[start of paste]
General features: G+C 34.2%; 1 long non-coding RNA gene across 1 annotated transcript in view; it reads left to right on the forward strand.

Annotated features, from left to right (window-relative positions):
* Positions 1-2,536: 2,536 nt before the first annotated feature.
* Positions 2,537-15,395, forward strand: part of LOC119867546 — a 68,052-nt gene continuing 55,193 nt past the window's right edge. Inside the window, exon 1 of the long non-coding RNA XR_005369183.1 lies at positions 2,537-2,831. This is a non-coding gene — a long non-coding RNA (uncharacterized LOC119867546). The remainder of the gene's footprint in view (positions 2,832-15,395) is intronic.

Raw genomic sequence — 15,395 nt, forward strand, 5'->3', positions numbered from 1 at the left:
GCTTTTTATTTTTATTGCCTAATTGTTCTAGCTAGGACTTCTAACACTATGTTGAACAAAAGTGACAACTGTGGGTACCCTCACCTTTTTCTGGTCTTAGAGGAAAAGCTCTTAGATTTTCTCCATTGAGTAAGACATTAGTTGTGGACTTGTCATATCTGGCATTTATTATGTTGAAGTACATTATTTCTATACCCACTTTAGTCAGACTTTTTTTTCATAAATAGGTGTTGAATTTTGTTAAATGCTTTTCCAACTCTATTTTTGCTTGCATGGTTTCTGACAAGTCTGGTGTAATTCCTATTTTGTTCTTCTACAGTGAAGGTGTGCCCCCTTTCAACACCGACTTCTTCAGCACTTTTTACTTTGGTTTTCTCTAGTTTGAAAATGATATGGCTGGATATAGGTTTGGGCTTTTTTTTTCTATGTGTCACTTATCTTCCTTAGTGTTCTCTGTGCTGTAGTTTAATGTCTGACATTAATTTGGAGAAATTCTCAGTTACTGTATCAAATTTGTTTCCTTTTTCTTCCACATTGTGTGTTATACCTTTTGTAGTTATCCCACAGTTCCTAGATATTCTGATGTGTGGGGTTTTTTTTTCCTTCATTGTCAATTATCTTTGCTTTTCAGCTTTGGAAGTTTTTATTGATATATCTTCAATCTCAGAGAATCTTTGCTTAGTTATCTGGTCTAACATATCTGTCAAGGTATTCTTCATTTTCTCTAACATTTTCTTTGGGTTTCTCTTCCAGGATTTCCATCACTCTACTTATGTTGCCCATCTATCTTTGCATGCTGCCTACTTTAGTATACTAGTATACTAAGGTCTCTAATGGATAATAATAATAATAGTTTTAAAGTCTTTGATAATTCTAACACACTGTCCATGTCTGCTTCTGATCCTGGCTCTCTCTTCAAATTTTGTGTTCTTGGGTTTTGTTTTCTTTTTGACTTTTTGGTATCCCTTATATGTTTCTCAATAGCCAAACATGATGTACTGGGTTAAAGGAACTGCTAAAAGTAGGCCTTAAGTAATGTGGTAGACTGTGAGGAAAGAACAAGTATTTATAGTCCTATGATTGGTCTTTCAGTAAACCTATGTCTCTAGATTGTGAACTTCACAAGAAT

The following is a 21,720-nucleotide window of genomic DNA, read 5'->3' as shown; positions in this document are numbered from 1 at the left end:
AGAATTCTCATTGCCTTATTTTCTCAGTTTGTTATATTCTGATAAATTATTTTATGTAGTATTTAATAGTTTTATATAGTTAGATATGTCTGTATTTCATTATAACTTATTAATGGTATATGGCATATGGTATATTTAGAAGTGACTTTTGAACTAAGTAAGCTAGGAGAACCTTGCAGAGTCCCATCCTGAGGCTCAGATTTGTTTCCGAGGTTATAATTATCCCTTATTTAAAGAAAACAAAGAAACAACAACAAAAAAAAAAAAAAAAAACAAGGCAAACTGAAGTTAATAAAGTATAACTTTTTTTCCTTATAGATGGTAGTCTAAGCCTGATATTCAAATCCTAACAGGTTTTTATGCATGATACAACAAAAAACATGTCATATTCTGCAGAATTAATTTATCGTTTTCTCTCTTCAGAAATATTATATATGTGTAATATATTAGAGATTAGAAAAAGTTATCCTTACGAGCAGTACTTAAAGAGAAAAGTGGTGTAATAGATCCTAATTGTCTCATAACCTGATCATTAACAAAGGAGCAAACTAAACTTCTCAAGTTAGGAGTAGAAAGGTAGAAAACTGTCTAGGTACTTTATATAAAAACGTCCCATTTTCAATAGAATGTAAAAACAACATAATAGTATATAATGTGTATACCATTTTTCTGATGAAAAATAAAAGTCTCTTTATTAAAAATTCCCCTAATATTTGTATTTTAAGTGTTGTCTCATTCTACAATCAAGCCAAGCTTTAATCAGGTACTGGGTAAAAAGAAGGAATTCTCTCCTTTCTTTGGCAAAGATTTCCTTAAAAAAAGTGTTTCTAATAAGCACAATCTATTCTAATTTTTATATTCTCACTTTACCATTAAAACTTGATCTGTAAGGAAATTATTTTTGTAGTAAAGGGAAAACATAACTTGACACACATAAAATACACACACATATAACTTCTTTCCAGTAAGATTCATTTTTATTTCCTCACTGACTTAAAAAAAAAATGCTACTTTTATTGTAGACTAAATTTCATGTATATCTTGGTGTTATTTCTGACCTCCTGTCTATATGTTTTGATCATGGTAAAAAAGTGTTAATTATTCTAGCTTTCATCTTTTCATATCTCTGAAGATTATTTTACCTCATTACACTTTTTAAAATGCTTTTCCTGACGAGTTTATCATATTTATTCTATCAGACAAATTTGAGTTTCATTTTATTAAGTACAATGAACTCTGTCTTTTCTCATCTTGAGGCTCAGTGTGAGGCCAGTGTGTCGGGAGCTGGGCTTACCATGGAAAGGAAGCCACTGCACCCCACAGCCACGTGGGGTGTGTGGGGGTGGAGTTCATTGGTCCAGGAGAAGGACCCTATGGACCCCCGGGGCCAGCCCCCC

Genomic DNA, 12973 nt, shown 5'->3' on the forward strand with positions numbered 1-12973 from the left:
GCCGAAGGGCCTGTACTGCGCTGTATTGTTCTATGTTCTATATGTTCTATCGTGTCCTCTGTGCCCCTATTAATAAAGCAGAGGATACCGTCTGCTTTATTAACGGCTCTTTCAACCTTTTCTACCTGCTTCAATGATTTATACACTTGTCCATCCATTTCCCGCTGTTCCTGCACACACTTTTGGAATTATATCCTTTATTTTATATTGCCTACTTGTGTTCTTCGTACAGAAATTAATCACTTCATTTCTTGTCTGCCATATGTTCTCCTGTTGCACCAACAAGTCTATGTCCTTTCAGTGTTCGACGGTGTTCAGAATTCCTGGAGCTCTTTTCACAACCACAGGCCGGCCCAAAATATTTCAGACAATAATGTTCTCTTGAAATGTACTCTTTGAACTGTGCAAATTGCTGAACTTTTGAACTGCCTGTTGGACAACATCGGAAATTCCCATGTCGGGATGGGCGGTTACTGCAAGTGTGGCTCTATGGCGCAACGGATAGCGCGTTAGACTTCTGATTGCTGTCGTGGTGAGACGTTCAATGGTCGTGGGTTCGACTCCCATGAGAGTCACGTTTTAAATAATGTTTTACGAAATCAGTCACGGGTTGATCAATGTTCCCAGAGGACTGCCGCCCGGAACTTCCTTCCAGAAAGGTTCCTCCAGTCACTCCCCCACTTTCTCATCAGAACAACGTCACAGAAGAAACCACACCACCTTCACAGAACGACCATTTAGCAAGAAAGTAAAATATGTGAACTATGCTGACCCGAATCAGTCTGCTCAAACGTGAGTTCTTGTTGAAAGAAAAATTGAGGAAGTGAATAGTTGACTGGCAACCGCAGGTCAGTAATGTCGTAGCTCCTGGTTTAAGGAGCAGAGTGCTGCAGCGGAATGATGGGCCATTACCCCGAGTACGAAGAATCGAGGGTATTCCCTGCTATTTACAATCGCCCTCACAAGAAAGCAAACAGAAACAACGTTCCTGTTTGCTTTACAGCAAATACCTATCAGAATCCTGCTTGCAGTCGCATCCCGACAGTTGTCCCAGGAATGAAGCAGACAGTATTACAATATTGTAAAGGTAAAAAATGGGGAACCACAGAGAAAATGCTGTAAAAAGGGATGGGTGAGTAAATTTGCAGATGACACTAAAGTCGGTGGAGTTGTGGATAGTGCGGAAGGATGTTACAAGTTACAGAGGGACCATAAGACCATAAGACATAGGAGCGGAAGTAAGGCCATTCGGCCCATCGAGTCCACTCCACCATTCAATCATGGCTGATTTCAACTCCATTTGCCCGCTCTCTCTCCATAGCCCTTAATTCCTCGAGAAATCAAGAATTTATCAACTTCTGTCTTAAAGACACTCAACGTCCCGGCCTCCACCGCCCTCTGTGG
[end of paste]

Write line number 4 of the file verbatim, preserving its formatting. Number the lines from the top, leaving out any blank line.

* Positions 2,537-15,395, forward strand: part of LOC119867546 — a 68,052-nt gene continuing 55,193 nt past the window's right edge. Inside the window, exon 1 of the long non-coding RNA XR_005369183.1 lies at positions 2,537-2,831. This is a non-coding gene — a long non-coding RNA (uncharacterized LOC119867546). The remainder of the gene's footprint in view (positions 2,832-15,395) is intronic.